The generally accepted history of acupuncture /moxibustion (known as zhen jiu) is part of traditional Chinese medicine (TCM), an indigenous, coherent system of medicine that has been practiced in China for thousands of years. The history of acupuncture/moxibustion in China can be traced back archeologically at least 4,000 years, when bian (stone needles) were in use. During the long history of recorded practice, acupuncture has been applied to many disorders. The earliest written medical text, the ancient classic Huang Di Nei Jing (Yellow Emperor's Inner Classic, second century BC), records nine types of needles and their therapeutic functions.
The dissemination of acupuncture and TCM to other regions dates back centuries: first to Korea and Japan and then to other Asian countries. The use of acupuncture in Europe was documented in the middle of the 16th century. The relatively brief history of acupuncture in the United States can be traced back about 200 years, when Dr. Franklin Bache published a report in the North American Medical and Surgical Journal on his use of acupuncture to treat lower back pain. However, until the 1970s, when U.S.–Chinese diplomatic ties were resumed, the practice of acupuncture in this country was mainly limited to Chinatowns.
This complementary and alternative medicine (CAM) information summary provides an overview of the use of mistletoe as a treatment for people with cancer. The summary includes a brief history of mistletoe research, the results of clinical trials, and possible side effects of mistletoe use.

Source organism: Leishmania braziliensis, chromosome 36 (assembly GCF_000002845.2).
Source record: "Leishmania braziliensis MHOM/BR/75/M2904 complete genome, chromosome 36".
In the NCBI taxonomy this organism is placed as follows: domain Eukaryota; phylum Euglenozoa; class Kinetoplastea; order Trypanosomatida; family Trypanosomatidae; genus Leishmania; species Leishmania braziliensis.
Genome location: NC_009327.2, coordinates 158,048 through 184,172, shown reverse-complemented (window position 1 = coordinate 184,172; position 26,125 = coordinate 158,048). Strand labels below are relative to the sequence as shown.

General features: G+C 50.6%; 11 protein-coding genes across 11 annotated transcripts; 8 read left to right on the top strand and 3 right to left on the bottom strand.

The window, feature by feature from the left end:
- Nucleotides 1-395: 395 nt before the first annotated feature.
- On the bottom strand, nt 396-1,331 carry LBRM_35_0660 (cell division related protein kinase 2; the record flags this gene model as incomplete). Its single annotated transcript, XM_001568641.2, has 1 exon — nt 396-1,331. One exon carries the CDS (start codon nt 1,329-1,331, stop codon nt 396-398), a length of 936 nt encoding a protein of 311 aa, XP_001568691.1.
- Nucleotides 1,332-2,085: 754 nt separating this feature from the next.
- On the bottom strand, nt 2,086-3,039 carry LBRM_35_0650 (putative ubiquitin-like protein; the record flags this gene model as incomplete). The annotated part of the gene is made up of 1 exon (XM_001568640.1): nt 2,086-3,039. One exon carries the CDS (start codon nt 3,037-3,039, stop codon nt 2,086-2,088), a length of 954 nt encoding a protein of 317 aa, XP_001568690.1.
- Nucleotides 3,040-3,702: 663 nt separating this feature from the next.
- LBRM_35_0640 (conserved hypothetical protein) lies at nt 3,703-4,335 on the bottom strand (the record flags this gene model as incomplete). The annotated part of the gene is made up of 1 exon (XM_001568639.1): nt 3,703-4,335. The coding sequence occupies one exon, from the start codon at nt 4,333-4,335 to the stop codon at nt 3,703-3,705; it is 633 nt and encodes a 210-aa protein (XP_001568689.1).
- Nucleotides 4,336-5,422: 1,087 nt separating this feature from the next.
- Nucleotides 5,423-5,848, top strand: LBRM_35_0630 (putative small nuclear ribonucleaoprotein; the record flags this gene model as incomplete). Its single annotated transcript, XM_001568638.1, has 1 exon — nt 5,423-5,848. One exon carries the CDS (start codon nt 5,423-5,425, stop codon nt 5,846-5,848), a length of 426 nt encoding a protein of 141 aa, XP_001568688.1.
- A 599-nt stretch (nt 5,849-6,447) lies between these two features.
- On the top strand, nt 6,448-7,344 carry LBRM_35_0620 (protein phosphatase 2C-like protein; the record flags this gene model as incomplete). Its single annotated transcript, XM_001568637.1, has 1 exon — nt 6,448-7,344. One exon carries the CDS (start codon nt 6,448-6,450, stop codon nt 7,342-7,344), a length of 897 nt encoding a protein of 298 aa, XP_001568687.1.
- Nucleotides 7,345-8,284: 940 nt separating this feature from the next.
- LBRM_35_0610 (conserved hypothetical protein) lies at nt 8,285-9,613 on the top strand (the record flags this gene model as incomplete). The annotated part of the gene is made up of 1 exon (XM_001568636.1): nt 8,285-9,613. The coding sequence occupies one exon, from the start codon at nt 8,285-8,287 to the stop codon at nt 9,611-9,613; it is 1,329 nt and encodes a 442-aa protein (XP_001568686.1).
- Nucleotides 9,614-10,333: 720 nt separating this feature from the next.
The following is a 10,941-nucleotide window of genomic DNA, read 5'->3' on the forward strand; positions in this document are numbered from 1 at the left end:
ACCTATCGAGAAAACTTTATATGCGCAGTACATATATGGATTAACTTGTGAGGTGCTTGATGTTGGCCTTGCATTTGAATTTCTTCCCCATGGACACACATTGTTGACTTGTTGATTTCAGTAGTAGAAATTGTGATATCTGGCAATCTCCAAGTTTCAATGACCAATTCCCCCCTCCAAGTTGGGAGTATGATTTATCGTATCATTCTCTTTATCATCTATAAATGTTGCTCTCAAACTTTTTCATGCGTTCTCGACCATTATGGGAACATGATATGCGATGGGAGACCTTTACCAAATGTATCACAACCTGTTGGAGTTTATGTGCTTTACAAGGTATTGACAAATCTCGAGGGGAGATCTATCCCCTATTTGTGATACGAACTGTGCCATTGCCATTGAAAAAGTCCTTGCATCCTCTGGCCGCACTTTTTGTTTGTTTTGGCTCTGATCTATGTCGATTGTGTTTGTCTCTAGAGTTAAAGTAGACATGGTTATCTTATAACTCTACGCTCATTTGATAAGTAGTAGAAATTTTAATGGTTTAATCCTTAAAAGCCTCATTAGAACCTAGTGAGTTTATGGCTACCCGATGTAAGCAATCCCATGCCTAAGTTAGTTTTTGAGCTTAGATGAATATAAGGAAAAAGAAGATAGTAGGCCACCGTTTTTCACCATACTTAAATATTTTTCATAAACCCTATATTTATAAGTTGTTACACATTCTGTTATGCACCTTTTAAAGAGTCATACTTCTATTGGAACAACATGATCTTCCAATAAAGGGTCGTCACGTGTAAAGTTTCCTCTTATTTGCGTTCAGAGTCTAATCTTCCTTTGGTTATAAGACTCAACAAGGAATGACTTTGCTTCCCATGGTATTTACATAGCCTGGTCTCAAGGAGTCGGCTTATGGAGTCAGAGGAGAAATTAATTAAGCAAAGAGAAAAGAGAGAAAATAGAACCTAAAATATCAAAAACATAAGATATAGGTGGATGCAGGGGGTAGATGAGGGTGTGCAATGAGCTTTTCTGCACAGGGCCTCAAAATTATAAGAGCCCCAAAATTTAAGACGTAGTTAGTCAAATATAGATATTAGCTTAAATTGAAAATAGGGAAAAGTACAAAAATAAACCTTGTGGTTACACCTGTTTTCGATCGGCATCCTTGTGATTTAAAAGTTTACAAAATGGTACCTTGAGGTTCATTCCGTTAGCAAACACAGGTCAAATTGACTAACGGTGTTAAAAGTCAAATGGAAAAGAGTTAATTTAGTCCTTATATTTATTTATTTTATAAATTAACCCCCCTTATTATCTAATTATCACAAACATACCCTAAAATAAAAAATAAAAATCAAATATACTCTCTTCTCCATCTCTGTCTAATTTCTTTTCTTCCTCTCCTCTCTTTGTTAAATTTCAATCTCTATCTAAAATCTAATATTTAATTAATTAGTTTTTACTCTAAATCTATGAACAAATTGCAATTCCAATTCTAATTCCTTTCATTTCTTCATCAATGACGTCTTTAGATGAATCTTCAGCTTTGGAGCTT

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Mistletoe is a semiparasitic plant that has been used for centuries to treat numerous human ailments.
Mistletoe is used commonly in Europe, where a variety...
For centuries, Chinese acupuncturists treated cancer symptomatically. Ancient literature and acupuncture textbooks classify cancer as a Zheng syndrome or blood stasis condition and document acupuncture treatment principles and methods.[5,6,7] Since the development of modern conventional medicine, acupuncture has been used clinically only as an adjunct to conventional cancer treatment.
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Bache F: Cases illustrative of the remedial effects of acupuncture. North American Medical and Surgical Journal 1: 311-21, 1826.
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September 04, 2014
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